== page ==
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Animals in London
During the 19th Century it wasn’t unusual to encounter wild and exotic animals in London’s streets. As the British Empire expanded and London’s Docks became a hub for international trade, animals began to arrive in large numbers, many of which were first destined for an animal dealer’s menagerie.
Charles Jamrach was one of these men and during the Victorian period, he became a world renowned dealer in animals, birds, artefacts and shells.
Based in the East End, near to the London Docks, Jamrach traded from a number of premises that were always bustling with exotic creatures from across the globe. This included a bird shop and museum in St. George’s Street East, a menagerie in Bett Street and a warehouse in Old Gravel Lane.
The Jamrach familyIn storage
For the Jamrachs, animal trading was very much a family enterprise. Charles had followed in the footsteps of his father and brother, while three of his own children, Anton Herman, Albert Edward and William also entered into the family business.
However, Jamrach’s second wife didn’t seem to share this passion; one report recalling him to have said how ‘she never took too kindly to the animals, why even in winter, she always made a fuss about the snakes sleeping under the bed.’
Supply and Demand
Imperial expansion during the 19th century gave animal dealers like Jamrach opportunity to source a huge variety of exotic species for which there was huge demand.
The animals and specimens Jamrach sourced were often sold to amateur and professional naturalists for display in the growing number of zoological collections, private menageries, circuses and natural history museums all of which had begun to display them.
Jamrach, the specialistIn storage
Jamrach was also able to provide customers with valuable information on the species they sought to obtain. His guidance was sought for species classification, techniques for capture and even dietary advice.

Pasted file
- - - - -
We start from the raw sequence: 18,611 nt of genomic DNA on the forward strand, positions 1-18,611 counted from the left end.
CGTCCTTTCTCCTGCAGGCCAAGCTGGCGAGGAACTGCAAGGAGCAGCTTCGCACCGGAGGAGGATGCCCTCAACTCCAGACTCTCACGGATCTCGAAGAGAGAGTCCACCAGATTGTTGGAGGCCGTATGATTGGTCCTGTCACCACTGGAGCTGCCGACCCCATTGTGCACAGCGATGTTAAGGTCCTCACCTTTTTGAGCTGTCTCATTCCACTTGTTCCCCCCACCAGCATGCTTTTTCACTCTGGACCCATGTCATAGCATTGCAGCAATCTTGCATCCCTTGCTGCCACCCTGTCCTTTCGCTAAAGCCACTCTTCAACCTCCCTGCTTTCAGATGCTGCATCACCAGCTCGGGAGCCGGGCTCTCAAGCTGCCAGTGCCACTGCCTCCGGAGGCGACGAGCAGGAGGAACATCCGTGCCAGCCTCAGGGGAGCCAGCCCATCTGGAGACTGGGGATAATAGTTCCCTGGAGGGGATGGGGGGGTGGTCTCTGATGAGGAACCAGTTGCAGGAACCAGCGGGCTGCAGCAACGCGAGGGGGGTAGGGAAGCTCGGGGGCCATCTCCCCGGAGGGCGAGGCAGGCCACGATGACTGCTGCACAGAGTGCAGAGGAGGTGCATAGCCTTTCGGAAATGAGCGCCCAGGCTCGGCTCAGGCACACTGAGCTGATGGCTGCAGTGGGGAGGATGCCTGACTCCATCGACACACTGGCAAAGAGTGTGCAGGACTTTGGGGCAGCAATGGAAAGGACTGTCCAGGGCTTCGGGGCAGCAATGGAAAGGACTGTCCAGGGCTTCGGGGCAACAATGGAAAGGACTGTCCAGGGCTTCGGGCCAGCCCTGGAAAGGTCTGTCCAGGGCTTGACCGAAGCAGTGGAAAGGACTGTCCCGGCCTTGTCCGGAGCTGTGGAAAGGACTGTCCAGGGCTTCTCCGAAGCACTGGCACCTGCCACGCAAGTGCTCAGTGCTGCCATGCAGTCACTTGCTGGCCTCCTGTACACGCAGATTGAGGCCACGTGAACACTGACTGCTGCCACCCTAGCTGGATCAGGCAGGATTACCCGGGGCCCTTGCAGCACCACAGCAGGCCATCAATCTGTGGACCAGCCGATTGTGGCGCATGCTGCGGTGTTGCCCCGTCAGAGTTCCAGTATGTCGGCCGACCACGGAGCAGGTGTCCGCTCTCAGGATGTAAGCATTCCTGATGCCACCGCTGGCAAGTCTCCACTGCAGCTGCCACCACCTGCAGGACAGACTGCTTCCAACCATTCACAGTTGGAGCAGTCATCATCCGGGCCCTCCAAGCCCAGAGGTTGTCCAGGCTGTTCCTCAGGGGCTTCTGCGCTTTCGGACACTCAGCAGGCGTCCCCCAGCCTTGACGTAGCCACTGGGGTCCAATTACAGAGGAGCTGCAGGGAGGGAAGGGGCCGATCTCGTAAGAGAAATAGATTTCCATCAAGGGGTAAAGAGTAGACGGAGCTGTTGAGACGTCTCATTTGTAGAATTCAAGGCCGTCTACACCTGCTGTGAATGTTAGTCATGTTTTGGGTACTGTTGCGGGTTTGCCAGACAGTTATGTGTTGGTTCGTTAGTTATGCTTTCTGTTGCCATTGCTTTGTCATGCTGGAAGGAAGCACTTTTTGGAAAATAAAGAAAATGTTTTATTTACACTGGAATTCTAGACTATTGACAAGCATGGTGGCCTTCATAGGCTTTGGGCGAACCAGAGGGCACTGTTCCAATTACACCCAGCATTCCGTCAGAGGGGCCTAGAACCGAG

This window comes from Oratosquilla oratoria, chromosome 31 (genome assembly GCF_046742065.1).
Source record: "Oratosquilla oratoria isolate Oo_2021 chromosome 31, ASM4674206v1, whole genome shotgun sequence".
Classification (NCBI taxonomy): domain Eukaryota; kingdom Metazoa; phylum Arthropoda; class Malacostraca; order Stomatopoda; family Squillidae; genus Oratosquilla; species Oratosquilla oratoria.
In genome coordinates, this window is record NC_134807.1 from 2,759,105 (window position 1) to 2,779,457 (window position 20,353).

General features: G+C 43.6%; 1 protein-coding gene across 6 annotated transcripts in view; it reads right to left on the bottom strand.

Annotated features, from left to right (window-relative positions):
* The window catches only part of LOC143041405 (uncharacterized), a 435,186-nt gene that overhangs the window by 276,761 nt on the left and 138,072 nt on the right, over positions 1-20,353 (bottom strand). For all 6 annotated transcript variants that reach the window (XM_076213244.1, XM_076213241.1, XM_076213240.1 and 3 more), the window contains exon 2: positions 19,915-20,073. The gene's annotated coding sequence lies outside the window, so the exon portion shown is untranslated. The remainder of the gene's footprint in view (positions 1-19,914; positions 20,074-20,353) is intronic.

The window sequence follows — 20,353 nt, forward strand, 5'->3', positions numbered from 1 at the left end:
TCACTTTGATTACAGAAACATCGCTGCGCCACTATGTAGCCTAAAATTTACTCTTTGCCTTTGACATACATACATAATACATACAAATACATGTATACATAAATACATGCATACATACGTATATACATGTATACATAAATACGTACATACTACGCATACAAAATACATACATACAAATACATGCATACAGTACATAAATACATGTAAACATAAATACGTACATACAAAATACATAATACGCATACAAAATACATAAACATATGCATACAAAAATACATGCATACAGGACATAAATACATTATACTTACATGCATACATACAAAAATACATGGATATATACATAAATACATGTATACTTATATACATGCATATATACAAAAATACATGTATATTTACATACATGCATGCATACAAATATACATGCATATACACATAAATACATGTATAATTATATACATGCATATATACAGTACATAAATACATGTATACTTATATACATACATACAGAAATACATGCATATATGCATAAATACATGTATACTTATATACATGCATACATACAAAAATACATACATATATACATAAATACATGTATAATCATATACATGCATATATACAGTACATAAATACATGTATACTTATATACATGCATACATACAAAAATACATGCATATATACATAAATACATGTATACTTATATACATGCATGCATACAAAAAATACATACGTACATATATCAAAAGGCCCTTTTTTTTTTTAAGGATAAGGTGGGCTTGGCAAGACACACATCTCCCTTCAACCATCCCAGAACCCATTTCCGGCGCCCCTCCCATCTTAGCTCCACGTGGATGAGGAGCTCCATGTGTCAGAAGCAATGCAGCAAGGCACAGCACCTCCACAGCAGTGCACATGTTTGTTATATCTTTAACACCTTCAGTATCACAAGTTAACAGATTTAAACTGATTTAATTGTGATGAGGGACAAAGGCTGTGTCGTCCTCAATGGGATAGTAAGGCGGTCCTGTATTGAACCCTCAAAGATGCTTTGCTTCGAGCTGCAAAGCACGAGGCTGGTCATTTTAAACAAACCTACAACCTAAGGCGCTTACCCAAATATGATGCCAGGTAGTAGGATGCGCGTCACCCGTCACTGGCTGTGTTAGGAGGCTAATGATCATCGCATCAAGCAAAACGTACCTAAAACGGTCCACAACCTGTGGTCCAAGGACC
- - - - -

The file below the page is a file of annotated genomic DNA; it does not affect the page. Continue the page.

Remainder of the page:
Charles’s son, Anton, explained to Dr Gunther at the British Museum (NH) how the tuatara, a species endemic New Zealand, was fast becoming extinct as a result of its disappearing habitat.
Knowledge was a tool of empowerment for an animal dealer and Jamrach built a solid reputation for himself.
In addition to museums and zoological collections, Jamrach is also understood to have sold to a number of high profile figures in Victorian society. For example, Rossetti’s wombat Top is believed to have been one of many animals Jamrach sold to him for his menagerie in Cheyne Walk. The Strand Magazine even claimed that the Prince of Wales had visited Jamrach’s, leaving ‘much surprised and pleased at all he had seen’.
Jamrach is often remembered in association with an incident that involved a tiger escaping and making its way onto the Ratcliffe Highway where it proceeded to attack a young boy, in October 1857. Jamrach led the pursuit, eventually subduing the animal and ensuring the boy’s safe release.
The story was highly controversial as it drew parallels with the Indian Mutiny and brought questions about imperial rule into the very heart of London.
Broadening tradeOn display: Horniman Museum
Jamrach’s business was a permanent feature on the Ratcliffe Highway for over fifty years. However, in the latter years of his life he had to contend with the complications that arose as a result of a decline in the trade.
Jamrach became increasingly dependent on agents stationed in overseas ports, and while he continued to trade in animals, he downsized to a single premises and subsidised his profits by trading in antiquities, artefacts and shells.
Closing doorsIn storage
After Jamrach’s death in 1891, his son Albert continued to run the business, still trading in rare and valuable creatures. In 1903, one report claims how Albert sold one of only two Red Ruffed Lemurs in Europe to a customer for the sum of £40 – the other having been sold to Lord Walter Rothschild.
Albert continued his father’s legacy, at least until the time of First World War, when the trade as it had been known collapsed. Shortly afterwards, Jamrach’s closed its door for the final time.